Jim Banks To Grill Military Academy Heads On Race-Based Admissions

(Photo by Kevin Dietsch/Getty Images)

Daily Caller News Foundation logo
Micaela Burrow Investigative Reporter, Defense
Font Size:

House lawmakers plan to grill leaders of the military service academies on their use of race-based admissions at a hearing scheduled for July 19 after a Supreme Court ruling overturning affirmative action did not confirm whether service academies could be exempt.

The Supreme Court ruled on June 29 that universities’ affirmative action policies violated the Constitution’s guarantees of equal treatment for all races, but left open a question of addressing racial preference in military service academies’ admissions decisions, according to the opinion. Republican Rep. Jim Banks of Indiana, who chairs the Military Personnel Subcommittee on the House’s armed services panel, will lead the probe next week into how U.S. military academies’ prioritize attracting and admitting future officers of minority races or ethnicities.

“Colorblindness and consistent standards are very important in universities, but in our officer corps they’re life and death issues,” Banks told the Daily Caller News Foundation. (RELATED: More Black Americans Support SCOTUS’ Affirmative Action Ruling Than Oppose It: POLL)

Members of the panel will also grill witnesses from the U.S. Military Academy at West Point, the Naval Academy and the Air Force Academy on topics including curriculum development and diversity of thought, according to the committee website.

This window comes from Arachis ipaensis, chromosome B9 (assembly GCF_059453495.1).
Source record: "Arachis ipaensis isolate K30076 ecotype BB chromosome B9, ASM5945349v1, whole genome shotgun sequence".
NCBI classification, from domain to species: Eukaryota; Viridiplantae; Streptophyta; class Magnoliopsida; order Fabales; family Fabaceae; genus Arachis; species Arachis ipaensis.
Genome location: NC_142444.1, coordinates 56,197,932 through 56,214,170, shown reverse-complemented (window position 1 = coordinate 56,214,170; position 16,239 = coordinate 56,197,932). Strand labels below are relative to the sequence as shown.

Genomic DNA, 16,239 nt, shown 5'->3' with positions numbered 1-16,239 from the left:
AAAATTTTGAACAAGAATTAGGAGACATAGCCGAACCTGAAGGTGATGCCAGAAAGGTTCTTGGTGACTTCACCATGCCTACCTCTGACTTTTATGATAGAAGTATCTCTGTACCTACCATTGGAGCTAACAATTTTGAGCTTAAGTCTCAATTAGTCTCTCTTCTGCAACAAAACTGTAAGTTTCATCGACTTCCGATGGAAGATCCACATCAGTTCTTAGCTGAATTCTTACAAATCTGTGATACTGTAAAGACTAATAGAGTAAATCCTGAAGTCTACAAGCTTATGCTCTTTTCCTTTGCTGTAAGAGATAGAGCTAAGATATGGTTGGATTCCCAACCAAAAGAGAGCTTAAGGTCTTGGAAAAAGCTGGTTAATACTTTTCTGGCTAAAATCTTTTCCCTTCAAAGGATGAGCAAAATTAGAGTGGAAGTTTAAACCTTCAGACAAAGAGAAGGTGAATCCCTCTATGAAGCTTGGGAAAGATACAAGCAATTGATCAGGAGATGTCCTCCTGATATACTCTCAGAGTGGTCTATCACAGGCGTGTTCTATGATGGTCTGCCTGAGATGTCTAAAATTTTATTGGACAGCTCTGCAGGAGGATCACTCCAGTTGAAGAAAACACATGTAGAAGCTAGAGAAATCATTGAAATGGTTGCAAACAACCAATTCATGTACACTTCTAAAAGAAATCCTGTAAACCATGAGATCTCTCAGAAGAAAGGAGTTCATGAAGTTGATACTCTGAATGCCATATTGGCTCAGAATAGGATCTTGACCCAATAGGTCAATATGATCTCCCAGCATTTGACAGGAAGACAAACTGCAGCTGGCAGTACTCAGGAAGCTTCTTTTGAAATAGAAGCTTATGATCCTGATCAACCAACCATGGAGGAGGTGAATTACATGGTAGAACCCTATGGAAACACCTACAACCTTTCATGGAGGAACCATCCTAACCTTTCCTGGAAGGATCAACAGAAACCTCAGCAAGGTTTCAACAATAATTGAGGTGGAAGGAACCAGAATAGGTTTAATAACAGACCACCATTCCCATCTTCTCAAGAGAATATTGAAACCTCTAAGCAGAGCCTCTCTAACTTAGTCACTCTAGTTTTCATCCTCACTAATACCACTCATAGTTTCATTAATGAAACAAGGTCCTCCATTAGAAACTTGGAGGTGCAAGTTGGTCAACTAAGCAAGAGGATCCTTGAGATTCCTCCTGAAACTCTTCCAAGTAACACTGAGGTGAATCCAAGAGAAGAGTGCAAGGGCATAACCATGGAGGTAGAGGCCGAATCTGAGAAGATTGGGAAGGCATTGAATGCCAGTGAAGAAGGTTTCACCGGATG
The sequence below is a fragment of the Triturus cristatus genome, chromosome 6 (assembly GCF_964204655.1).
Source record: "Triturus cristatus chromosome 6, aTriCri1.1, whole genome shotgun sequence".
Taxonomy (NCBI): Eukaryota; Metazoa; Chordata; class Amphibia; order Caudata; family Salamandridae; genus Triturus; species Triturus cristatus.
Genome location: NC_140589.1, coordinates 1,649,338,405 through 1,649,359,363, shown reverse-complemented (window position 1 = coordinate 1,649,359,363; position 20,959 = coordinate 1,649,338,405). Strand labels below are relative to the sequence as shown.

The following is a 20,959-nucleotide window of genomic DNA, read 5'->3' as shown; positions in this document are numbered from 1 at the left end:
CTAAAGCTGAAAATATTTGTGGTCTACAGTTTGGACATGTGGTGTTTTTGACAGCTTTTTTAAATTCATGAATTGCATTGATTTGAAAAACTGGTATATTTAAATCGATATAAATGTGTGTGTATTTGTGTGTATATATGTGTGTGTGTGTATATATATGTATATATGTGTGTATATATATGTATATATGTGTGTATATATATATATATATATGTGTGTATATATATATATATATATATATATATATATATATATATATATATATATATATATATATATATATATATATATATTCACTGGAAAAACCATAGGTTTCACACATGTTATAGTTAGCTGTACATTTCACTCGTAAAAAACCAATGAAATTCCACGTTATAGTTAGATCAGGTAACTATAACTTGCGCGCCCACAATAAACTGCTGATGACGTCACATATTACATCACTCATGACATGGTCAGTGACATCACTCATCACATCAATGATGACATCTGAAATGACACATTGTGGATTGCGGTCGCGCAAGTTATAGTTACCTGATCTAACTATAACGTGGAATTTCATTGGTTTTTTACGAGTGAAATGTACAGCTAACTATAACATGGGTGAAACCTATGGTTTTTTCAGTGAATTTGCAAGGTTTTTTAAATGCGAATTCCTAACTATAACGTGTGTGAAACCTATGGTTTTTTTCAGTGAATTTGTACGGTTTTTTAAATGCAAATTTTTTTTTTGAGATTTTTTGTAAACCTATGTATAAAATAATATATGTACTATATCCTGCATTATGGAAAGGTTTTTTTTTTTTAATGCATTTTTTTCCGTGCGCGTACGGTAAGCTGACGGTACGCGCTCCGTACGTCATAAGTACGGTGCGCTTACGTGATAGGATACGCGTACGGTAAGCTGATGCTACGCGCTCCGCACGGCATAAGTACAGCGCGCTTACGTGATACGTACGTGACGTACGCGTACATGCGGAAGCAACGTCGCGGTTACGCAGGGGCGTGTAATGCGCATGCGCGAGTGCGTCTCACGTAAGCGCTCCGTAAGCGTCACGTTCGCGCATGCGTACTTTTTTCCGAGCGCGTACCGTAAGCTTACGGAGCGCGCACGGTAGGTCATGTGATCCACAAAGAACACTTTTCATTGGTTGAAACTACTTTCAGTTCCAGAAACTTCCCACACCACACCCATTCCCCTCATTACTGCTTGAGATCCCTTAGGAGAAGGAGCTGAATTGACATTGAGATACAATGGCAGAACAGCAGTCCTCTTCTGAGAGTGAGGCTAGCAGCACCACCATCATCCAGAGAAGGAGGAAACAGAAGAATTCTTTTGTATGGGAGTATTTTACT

“Every American should be judged by the content of their character, not by the color of their skin and race-based preferences don’t belong in schools, the military, or anywhere else in America. The Supreme Court issued the right ruling, but it should have applied to service academies too,” Banks told the DCNF.

The Supreme Court did not affirm service academies’ race-preferential admissions policies or say that the Fourteenth Amendment’s Equal Protection Clause does not apply to the military, experts previously told the DCNF. Rather, because the Department of Defense was not included in the litigation and may hold “potentially distinct interests,” the court did not apply the ruling to service academies, the opinion says.

“The question is not whether the Equal Protection Clause applies to admissions policies at the [service academies], but how do the uniquely military interests involved influence the application of the [Equal Protection] Clause in that setting?” retired law professor and Army Col. William Woodruff explained to the DCNF. “Constitutional rights apply in the military.”

Pentagon officials have long said that they seek a total force that reflects the demographics of the American public. Efforts to increase diversity have highlighted the officer corps, where the relative proportion of racial and ethnic minorities tends to be smaller than among the enlisted ranks.

Over 75% of active duty officers are white, according to the latest DOD demographic data. “Black and African American” individuals make up 19% of the enlisted active duty force, compared with 9% of officers.

To meet those goals, the military academies have practiced affirmative action in admissions for decades, according to The New York Times.

Banks also sponsored an amendment to the annual defense policy bill banning discrimination or race-based quotas in admissions, but as of posting time it was unclear whether the amendment will see a vote.

All content created by the Daily Caller News Foundation, an independent and nonpartisan newswire service, is available without charge to any legitimate news publisher that can provide a large audience. All republished articles must include our logo, our reporter’s byline and their DCNF affiliation. For any questions about our guidelines or partnering with us, please contact